Archive for the ‘Uncategorized’ Category

Montana Rail Agency Has 12 Member Counties

November 27, 2020

The agency seeking a return of Amtrak service to southern Montana now has 12 counties as members.

The Big Sky Passenger Rail Authority could hold its first meeting next July at which it will appoint officers and begin strategic planning.

Half of the 12 counties that comprise the Authority are located along the route of Amtrak’s former North Coast Hiawatha, which operated between Chicago and Seattle until being discontinued in early October 1979.

The agency needed 10 member counties to qualify as a government entity under Montana law.

Missoula County Commissioner Dave Strohmaier said the agency will work with Montana State University’s local government center.

3 Generations of Amtrak Power in Salt Lake City

October 10, 2020

Its October 1993 at the Amtrak (ex-Denver & Rio Grande Western) station where three locomotive models are on site to serve the Amtrak trains out of Salt Lake City, the California Zephyr, Pioneer and Desert Wind.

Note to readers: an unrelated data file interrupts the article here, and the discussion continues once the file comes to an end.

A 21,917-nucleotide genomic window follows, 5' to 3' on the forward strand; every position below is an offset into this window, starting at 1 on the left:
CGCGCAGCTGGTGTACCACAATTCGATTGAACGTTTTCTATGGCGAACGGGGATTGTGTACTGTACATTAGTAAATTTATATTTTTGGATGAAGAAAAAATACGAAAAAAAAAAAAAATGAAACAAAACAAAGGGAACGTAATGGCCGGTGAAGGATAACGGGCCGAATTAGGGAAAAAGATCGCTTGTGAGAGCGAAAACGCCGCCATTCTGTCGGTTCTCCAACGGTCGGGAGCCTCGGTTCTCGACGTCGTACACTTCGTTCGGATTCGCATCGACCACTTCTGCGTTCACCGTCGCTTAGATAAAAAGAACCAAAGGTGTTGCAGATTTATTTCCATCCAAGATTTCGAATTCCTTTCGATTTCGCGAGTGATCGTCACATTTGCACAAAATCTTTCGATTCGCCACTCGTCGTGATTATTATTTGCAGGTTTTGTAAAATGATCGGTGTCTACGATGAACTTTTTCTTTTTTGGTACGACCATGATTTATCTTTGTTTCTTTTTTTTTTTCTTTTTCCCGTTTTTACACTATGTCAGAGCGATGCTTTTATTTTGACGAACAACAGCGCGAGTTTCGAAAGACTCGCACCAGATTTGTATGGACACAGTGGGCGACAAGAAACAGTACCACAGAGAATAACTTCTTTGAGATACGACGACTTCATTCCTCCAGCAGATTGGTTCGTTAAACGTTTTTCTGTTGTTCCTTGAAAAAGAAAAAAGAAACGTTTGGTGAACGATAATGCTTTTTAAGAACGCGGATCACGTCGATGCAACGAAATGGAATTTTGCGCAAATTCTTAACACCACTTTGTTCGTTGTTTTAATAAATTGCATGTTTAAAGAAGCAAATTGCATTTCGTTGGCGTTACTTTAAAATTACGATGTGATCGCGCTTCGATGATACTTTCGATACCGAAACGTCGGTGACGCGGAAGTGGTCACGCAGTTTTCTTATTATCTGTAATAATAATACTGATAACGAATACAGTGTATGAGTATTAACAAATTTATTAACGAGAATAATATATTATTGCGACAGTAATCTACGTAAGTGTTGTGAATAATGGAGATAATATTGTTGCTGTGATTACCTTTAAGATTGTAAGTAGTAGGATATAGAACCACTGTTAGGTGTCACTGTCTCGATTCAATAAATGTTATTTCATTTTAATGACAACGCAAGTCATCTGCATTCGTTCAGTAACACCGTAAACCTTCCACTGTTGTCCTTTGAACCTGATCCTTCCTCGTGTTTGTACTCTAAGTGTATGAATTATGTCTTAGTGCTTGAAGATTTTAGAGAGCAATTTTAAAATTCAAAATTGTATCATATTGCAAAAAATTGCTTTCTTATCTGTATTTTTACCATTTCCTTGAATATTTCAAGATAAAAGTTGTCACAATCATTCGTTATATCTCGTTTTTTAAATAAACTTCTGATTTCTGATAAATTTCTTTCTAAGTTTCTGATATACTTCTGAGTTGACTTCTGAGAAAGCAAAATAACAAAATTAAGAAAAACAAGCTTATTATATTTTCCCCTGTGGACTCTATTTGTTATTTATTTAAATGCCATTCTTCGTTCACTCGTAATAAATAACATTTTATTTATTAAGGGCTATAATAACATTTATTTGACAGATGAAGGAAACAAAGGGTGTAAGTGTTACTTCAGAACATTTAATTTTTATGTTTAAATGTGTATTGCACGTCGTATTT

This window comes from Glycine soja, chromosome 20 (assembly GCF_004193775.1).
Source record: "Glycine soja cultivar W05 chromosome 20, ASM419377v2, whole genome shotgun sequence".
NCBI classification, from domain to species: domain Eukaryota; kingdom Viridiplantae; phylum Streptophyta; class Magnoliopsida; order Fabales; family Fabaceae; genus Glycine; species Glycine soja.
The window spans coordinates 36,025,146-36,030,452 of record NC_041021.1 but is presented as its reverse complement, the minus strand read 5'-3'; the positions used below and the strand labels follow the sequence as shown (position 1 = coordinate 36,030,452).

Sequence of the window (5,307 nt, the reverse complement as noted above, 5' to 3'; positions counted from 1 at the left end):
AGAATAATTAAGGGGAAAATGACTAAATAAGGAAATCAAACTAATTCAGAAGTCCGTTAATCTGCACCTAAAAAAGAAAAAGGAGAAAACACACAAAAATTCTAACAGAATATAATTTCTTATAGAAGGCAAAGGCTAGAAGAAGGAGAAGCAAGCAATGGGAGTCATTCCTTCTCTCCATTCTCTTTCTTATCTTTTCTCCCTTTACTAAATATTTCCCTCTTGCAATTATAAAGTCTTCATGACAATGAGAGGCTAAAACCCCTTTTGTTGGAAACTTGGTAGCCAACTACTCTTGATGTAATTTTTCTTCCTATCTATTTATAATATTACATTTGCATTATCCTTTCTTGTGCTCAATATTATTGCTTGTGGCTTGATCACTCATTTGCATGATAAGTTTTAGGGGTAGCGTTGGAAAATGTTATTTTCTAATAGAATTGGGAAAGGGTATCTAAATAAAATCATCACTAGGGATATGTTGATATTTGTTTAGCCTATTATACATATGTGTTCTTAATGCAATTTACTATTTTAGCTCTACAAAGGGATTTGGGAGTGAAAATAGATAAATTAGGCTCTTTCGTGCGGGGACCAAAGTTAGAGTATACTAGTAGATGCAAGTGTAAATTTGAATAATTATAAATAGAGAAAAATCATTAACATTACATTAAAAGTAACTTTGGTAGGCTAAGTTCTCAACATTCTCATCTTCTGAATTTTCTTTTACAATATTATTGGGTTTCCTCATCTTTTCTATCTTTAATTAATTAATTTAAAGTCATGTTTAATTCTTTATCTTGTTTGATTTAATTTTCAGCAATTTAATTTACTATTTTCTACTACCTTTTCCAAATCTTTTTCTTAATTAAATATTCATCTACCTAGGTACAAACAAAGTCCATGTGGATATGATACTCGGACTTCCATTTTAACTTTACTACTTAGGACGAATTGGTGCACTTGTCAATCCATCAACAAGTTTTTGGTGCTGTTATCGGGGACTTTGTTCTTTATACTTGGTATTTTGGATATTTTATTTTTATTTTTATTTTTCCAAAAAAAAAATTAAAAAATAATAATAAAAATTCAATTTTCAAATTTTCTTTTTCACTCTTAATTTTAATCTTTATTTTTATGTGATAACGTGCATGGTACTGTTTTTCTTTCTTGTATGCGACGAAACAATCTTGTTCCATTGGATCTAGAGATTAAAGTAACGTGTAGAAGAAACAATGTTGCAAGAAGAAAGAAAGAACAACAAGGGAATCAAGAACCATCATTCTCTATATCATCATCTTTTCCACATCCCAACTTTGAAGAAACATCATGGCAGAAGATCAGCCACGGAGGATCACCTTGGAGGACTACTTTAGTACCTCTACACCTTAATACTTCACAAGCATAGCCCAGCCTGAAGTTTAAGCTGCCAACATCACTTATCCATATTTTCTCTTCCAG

In the top photograph F40PH No. 293 reposes with the Delta Center, then the home of the Utah Jazz, in background.

In the middle photograph P32-8 No.511 is paired with a Superliner coach. In the bottom photograph is P40DC No. 822 sporting the Phase III livery.

Photographs by Edward Ribinskas

Amtrak Memories From a July 1993 East Coast Trip

September 29, 2020

In July 1993, the photographer and a friend ventured East from their homes in Northeast Ohio on a photography expedition.

Among their stops were Princeton Junction, New Jersey, on Amtrak’s Northeast Corridor. They also stopped on their way home at Horseshoe Curve and caught Amtrak’s Broadway Limited.

Much has changed with Amtrak’s motive power since then. In the early 1990s Northeast Corridor trains were still pulled by AEM-7 locomotives and long-distance trains outside the corridor were handled by F40PH locomotives.

In the top photograph the Silver Meteor comes thundering by Princeton Junction, led by a GE E60 electric engine.

Next up the Pennsylvanian makes an appearance hauling a deadheading slumbercoach.